The Real Demographic Threat in Israel: Ultra-Orthodox taking over the Knesset

December 28, 2011

Anyone who reads this blog is almost certainly horrified by the violence, hatred and downright nastiness of the Ultra-Orthodox terrorists who are so cowardly that they are trying to intimidate the Dati Le’umi, Religious Zionist community by attacking their children going to school. But we need to recognize that because of the current system of government in Israel, nothing can happen while the Chareirdi, Ultra Orthodox have so much power in the Knesset because of their organizational skills and sheer numbers. Moreover, with their huge birthrate – thank God for more Jews! – they are going to have more influence in the years to come, not less.

So it is time to reconsider something that some of my Right wing friends are suggesting: Israel should annex – unilaterally if need be – the West Bank, Yehuda and Shomron, and give the 1.7 million Arabs living there the vote. That will throw off the demographic strenglehold of the Chareidi parties by shaking up the make-up of the Knesset. No doubt many of those Arabs will vote for the Leftist, more secular parties. In addition, to deal with the imbalance of Arab votes, Israel should open the gates to more Jew-ish people from Africa and South America and combine them with the Jew-ish people from the former FSU to build a fire-wall against the Chareidi Ultra-Orthodox parties. The Ultra-Orthodox will not embrace these Jews or quasi Jews from Nigeria and Unganda – in fact, the Conservative world has done more to reach out to them than anyone else. So we will have the perfect balance in Israel to recalibrate and minimize the power of the Ultra Orthodox world and restore Israel to the “status quo” that existed in the early decades of the State, when Shlomo Goren and much more tolerant and Zionist religious Jews dominated the Jewish scene. This is not a joke: Israel, in my mind, is suffering from forms of xenophobia that are keeping the United States back as well, when we compare it to the growth and success of Australia and Canada which have successfully allow immigrant populations to provide diversity and balance.

I welcome the conversation…

Rabbi Asher Lopatin

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Halacha as Business-My Take on the Rotem Bill-By Rabbi Hyim Shafner

July 29, 2010

The recent (now tabled)  bill submitted to the Kenesset by MK Rotem expands the range of whom under law in Israel has the authority to perform conversions, and in addition severely limits anyone’s ability to retroactively undo a conversion performed in Israel.

The bill was formulated by Israel Baytenu, a non-religious party, to facilitate the conversions of hundreds of thousands of Russian Jews who are Jewish enough to make Aliyah, (they are defined as a Jew according to the Nuremberg laws) yet are not halachically Jewish, such as someone with a paternal grandfather or father who is Jewish.   That the handful of more liberal rabbis of cities who are part of the Rabbanut (but who until this point were either unable to do conversions or the conversions they did do were undone by their more religiously rightwing counterparts) can help to solve the gargantuan dilemma of so many Jewish people who can not under law marry in their own country, is wonderful.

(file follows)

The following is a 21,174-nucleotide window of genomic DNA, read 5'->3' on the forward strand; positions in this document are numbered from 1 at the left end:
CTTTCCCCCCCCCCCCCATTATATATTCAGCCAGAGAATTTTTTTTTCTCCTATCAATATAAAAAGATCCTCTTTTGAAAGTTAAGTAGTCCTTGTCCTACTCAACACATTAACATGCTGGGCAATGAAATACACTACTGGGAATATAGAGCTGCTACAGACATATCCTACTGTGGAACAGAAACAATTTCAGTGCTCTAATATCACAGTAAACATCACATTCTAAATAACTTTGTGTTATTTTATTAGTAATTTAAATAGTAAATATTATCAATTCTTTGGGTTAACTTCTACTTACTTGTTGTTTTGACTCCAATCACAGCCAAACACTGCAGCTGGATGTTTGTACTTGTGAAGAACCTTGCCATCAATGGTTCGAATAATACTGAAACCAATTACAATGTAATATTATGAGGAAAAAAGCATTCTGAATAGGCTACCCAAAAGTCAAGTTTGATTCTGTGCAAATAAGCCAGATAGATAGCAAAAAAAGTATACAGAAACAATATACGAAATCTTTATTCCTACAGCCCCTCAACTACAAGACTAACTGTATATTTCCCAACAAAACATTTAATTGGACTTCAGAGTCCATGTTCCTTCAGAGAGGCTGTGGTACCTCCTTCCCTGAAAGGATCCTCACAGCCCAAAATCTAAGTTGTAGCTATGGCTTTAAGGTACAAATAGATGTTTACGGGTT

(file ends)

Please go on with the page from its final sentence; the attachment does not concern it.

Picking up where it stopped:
What did this secular party have to offer the other side, the Charedi Rabbanut, in exchange for the possibility of Russian Jews who are not fully observant converting without having their conversions subsequently undone?   The answer of course, as with all things political, is power.  In exchange, the Rabbanut will be the arbiter of all questions of Jewish status.   This possibility has caused the Reform and Conservative movements to become up in arms, at the future possibility that their conversions will no longer be accepted under law for purposes of Aliyah as they are now.   Weather this new bill will effect the ability of someone born of a Jewish father and a non-Jewish mother to make Aliyah (that is who is a Jew based on whom Hitler would have killed) is not clear to me.  I have heard different answers to the question.

Maybe I am naïve but what bothers me most about the bill is the reduction of Halachic concerns to the level of a business dealings.   Give us the Russians and in exchange you can have the Conservative and Reform….etc.   If Charedi Rabbis really believe that the conversion of the Russians is outside the bounds of halacha, why are they willing to go along with the bill in exchange for more exclusive power over the definition of who is a Jew?   Practice is then not based on one’s intellectual assessment of halacha but on a political negotiation, which gives something, in this case more jurisdiction, in exchange for halachic compromise.

The beauty of a Jewish country should be that Jewish attitudes and halchic concerns inform all the workings of the state, from the lofty to the mundane.  But this should not work the other way around.  Though Judaism should, I believe, influence politics in Israel, when the opposite is true and politics influences Judaism and Halacha we are going down an appalling path.   Instead of Torah sanctifying the mundane it quickly becomes, in the words of our rabbis, deker lachkor bah, a shovel to dig with.   The mundane sullying Torah.   May the holiness of torah and its ethical and religious teachings color all aspects of life in the holy land and not itself become low, speedily in our days.